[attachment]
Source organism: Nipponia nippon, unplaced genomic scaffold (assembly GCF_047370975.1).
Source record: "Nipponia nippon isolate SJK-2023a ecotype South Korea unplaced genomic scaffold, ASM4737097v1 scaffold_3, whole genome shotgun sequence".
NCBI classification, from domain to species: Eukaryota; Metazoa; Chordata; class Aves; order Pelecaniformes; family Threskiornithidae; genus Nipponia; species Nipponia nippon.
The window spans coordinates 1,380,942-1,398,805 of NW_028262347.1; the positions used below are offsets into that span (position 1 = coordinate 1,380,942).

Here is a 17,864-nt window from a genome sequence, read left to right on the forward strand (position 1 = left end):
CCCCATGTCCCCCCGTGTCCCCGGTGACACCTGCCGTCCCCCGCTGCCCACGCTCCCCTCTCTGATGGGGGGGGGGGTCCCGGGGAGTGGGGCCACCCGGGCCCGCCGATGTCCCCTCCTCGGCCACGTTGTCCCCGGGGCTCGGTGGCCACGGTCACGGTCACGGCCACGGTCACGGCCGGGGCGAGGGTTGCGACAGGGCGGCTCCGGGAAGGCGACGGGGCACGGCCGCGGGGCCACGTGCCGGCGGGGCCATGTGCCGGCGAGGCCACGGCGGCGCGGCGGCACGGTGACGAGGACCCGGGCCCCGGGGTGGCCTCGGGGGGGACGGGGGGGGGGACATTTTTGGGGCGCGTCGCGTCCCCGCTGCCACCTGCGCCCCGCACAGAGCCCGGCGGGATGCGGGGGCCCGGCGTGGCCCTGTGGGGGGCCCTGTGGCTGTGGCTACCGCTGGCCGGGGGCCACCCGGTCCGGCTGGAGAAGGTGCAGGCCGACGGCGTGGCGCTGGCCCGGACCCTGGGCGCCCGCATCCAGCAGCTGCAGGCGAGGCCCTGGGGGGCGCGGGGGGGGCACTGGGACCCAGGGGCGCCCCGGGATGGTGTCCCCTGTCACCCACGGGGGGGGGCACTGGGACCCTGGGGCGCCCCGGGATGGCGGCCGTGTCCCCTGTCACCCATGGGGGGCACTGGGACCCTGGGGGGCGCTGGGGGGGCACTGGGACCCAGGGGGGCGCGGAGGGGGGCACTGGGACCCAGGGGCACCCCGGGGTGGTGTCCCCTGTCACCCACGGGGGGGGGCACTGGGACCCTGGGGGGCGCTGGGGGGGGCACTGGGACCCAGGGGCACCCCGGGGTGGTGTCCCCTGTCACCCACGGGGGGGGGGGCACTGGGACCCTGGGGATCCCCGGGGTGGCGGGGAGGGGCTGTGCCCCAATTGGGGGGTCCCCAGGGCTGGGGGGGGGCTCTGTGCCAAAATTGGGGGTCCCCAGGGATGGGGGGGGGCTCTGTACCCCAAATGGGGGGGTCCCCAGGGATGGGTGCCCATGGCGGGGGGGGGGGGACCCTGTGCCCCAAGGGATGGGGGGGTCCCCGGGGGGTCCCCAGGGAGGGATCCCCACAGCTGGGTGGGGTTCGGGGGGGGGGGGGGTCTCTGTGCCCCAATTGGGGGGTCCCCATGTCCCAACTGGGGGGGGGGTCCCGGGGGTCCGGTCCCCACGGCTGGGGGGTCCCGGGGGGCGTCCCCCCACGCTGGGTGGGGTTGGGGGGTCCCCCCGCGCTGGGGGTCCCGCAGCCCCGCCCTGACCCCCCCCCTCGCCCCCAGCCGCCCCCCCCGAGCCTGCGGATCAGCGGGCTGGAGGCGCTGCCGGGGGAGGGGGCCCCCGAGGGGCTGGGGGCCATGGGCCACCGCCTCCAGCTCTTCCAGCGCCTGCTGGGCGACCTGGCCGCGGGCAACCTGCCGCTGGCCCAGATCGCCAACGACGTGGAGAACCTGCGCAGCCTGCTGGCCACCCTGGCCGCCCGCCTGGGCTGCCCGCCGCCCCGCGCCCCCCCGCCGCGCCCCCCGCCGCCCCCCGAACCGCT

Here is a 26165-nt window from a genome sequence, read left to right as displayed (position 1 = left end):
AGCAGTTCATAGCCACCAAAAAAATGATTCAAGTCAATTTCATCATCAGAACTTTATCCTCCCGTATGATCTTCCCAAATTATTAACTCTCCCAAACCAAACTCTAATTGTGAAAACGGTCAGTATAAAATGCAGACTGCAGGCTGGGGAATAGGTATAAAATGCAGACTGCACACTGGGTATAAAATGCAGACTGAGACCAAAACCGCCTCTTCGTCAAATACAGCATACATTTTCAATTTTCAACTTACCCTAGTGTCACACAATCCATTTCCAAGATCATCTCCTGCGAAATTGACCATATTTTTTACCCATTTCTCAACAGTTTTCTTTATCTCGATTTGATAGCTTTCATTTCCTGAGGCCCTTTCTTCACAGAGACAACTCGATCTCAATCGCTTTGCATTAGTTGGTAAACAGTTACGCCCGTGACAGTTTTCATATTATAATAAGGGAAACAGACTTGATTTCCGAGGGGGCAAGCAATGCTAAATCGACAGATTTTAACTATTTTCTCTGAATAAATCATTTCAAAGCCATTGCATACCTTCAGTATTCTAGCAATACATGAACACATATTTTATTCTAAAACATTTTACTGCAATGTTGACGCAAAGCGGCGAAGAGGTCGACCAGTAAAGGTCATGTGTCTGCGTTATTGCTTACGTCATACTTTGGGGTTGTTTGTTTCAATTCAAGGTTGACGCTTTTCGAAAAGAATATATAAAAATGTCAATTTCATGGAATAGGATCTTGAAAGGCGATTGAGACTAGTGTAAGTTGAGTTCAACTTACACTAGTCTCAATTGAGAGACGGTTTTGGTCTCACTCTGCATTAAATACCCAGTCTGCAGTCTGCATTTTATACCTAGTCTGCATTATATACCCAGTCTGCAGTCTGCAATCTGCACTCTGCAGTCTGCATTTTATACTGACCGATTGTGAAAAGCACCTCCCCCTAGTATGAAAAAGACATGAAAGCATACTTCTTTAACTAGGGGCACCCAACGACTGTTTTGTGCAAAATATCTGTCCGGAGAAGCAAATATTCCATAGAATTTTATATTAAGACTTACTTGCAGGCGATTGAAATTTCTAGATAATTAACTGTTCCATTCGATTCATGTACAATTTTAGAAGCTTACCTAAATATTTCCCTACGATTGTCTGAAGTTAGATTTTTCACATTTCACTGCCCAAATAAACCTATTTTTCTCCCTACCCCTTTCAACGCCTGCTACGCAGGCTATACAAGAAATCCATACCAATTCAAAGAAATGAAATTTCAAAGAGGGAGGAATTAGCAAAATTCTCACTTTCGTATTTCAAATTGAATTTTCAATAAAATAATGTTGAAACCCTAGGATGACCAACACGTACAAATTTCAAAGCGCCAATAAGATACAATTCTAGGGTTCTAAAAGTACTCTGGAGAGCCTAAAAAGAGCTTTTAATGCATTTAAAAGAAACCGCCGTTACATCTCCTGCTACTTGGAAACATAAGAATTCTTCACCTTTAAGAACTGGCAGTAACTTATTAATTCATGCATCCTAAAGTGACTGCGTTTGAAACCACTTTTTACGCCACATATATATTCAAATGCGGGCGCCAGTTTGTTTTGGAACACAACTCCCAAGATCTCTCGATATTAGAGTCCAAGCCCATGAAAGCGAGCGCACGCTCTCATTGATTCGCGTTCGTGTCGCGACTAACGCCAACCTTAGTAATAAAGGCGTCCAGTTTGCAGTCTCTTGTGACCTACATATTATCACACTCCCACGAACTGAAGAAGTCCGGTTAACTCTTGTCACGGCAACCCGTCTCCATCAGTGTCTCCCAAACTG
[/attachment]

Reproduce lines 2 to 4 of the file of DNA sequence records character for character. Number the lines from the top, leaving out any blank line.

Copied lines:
Source record: "Nipponia nippon isolate SJK-2023a ecotype South Korea unplaced genomic scaffold, ASM4737097v1 scaffold_3, whole genome shotgun sequence".
NCBI classification, from domain to species: Eukaryota; Metazoa; Chordata; class Aves; order Pelecaniformes; family Threskiornithidae; genus Nipponia; species Nipponia nippon.
The window spans coordinates 1,380,942-1,398,805 of NW_028262347.1; the positions used below are offsets into that span (position 1 = coordinate 1,380,942).